Above a long, churning rapids the river widens to 40 yards or more. The slick is divided in the middle by a small rock island, and the steelhead lurk near the opposite bank, in deep water, close against a rock ledge. The only way to fish the spot is to wade out to the island, which is difficult to do even in low water, and cast across from there.
I parked and took a look. And that was when I saw it, hardly moving. At first I thought it was a Chinook salmon, but I had never seen a salmon hold there. They generally prefer the deepest, slowest pools, while steelhead like more movement to the water. Besides, this fish was slim and light-bellied for a salmon. I stared hard for a minute, and was absolutely certain. It was indeed a steelhead—a hook-jawed, silver-bellied male of at least 40 inches and 20 pounds.
I was selfish enough not to tell anyone else about my find, and that night I tried for it. The water was still too high for anyone to wade out to the rock island, so I was sure that no one else would fish that spot. I waited until just before dark because that would allow me to use a heavy leader; in that light fish would be less likely to see it.
By nine o'clock I had fished my way downstream, landing three steelhead along the way—one at Lower Archie and two at Wright Creek. With the fish hitting as well as that, I thought I had a good chance to raise the big one, if he was still where he had been that afternoon.
I retied my leader, shortening it to nine feet with a tippet of 10-pound-test. I tied on a No. 2 Skunk, which is by far the most popular pattern on the Umpqua, and carefully sharpened the point of the hook until it would dig into my thumbnail under the slightest pressure. I had my 9½-foot Russ Peak fiberglass rod and a Hardy Perfect fly reel with a weight-forward 11 line and 200 yards of backing behind it. My waders reached up to my armpits, and the snow-tire studs in the soles of my boots would give me traction on the slippery rocks and ledges. I was ready.
I had already decided to keep the fish if I landed it. I could rationalize killing it in a number of ways. It was a male, and plenty of other males would survive to spawn with all the females. And this would be the largest steelhead ever landed from a river rich in fishing tradition. Who could blame me if I showed it off? If I released it, who would believe me when I told about it afterward?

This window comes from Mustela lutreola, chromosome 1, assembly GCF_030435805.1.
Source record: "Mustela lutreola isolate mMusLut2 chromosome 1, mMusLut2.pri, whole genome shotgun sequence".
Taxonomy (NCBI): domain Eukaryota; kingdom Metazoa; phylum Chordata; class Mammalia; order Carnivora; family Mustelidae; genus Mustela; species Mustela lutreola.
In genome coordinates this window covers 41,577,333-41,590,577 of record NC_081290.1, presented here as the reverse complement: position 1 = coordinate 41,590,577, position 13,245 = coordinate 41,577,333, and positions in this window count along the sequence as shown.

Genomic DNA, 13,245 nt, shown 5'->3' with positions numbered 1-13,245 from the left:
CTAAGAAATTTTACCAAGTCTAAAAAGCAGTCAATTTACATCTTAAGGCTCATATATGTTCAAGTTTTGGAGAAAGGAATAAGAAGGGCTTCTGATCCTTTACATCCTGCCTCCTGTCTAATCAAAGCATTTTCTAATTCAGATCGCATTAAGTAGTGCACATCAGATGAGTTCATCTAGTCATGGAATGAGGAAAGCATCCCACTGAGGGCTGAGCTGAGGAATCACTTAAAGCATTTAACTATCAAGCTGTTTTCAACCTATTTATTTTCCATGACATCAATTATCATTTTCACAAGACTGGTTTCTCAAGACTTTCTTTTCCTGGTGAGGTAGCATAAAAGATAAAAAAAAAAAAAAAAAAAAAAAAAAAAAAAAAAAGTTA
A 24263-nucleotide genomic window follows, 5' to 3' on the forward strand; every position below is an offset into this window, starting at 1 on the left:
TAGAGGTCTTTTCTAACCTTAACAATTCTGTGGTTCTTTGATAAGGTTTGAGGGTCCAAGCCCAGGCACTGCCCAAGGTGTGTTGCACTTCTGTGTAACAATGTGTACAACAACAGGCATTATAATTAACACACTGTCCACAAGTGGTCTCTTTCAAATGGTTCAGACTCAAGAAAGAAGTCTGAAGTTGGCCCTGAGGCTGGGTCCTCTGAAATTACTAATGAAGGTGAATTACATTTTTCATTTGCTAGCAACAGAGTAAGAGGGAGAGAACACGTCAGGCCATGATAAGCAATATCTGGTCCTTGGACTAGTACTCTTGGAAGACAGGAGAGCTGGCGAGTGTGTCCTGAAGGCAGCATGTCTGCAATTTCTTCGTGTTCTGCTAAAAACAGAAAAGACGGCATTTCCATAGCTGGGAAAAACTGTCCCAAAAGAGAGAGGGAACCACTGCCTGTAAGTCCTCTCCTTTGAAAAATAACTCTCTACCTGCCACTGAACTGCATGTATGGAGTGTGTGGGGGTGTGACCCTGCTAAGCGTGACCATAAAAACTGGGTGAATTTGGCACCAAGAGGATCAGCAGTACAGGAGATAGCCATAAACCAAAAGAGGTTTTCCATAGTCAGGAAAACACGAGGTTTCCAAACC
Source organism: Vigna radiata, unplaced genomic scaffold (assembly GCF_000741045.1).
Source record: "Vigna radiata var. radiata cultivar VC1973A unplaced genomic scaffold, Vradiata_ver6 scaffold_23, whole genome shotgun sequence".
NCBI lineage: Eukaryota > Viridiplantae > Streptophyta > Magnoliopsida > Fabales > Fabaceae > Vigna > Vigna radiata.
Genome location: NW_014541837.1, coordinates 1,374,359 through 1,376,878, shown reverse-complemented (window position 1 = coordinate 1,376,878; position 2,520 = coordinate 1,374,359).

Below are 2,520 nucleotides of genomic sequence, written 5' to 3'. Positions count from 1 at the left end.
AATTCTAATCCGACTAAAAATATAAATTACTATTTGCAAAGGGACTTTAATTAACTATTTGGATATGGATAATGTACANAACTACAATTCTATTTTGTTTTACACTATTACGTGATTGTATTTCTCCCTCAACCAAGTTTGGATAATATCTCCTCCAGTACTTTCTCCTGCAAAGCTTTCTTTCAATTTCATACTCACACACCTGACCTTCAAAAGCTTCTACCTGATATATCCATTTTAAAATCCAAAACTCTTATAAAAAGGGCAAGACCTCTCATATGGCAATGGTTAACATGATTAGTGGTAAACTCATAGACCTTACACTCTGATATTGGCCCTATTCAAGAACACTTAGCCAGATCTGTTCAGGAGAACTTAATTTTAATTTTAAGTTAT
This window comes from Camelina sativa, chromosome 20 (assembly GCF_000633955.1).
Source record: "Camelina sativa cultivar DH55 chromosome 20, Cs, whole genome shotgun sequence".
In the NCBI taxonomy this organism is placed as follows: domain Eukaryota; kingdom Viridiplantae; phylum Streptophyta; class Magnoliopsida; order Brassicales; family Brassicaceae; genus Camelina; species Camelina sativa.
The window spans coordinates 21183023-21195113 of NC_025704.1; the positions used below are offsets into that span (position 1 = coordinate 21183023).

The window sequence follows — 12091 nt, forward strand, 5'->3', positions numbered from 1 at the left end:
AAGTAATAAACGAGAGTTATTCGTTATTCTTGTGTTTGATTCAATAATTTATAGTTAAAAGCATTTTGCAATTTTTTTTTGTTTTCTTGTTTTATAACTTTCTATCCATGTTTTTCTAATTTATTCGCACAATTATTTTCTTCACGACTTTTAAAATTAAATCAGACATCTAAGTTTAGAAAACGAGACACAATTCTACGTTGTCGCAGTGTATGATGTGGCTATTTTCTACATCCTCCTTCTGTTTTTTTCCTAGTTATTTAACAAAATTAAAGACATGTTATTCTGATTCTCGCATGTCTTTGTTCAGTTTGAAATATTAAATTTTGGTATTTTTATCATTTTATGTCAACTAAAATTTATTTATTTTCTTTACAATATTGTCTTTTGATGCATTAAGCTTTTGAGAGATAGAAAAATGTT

By the time I started out to the island it was so dark that bats and nighthawks were swooping over the water for insects. I couldn't see the bottom, and I had to wade diagonally upstream over slippery boulders and against a fairly heavy current. The only way to do it was to make sure one foot was planted securely, then step ahead gingerly with the other. It took about 10 minutes to cover 20 yards that way, and I slipped twice, taking in a quart or two of cold water over my wader tops.
When I reached the island I found a secure handhold and pulled myself up, then sat there resting a minute or two. I felt temporarily secure on the island, which was about 10 feet long, five feet wide and a foot and a half above the water at its highest points. I was certain that the big fish was still there, and I was so nervous that my hands shook when I stripped out line to make a cast.
Ordinarily it would have been necessary to sit or kneel on the island to cast, to stay low and out of sight. But now in the near-darkness I could stand. Steelhead can be caught using any of the dry- or wet-fly techniques that work on other trout, but the standard procedure is to cast a fly across and slightly downstream, then keep the line straight and the fly moving slowly and smoothly as it swings across the river below you. If you have to wade in up to your chest and cast 60 or 80 feet across currents of varying speeds, a good presentation can be next to impossible. All I had to accomplish was a simple 50-foot cast from a convenient platform.
I made two short casts to begin with, just to get the feel. The fly drifted perfectly down and across the channel between the island and the opposite bank. On my third cast I stripped off five more feet of line and brought the fly—which was about six inches beneath the surface—directly over the ledge where I had seen the steelhead.